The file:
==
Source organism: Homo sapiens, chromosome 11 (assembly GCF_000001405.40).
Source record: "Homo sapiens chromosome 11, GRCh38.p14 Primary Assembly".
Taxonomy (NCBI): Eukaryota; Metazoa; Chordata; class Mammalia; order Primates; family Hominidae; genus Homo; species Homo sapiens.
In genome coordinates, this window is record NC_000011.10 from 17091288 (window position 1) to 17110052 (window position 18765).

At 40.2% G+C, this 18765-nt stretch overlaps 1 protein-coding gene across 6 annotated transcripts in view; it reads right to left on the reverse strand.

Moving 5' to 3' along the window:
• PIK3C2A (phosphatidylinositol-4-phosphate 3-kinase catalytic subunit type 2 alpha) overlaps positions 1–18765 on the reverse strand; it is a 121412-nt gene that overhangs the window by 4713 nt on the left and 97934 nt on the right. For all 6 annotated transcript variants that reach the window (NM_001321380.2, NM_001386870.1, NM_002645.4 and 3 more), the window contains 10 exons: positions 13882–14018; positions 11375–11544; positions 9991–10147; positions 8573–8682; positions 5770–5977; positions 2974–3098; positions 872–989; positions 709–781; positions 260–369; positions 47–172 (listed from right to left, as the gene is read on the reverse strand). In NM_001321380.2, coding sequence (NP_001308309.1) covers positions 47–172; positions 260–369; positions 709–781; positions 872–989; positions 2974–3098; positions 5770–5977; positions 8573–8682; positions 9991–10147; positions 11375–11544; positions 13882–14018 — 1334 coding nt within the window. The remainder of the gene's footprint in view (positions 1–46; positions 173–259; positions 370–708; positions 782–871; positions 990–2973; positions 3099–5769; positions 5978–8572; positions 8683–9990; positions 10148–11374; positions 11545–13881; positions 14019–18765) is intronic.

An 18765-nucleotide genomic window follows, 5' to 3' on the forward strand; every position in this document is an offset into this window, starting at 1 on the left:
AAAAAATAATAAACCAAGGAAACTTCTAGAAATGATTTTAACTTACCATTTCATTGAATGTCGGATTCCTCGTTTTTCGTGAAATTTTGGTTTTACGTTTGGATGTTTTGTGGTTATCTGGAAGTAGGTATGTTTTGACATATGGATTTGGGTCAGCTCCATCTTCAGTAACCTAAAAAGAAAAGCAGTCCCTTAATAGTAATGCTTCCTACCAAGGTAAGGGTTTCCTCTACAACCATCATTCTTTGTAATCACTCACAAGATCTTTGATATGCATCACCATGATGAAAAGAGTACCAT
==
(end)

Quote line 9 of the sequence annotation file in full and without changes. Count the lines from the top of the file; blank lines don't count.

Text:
AAAAAATAATAAACCAAGGAAACTTCTAGAAATGATTTTAACTTACCATTTCATTGAATGTCGGATTCCTCGTTTTTCGTGAAATTTTGGTTTTACGTTTGGATGTTTTGTGGTTATCTGGAAGTAGGTATGTTTTGACATATGGATTTGGGTCAGCTCCATCTTCAGTAACCTAAAAAGAAAAGCAGTCCCTTAATAGTAATGCTTCCTACCAAGGTAAGGGTTTCCTCTACAACCATCATTCTTTGTAATCACTCACAAGATCTTTGATATGCATCACCATGATGAAAAGAGTACCAT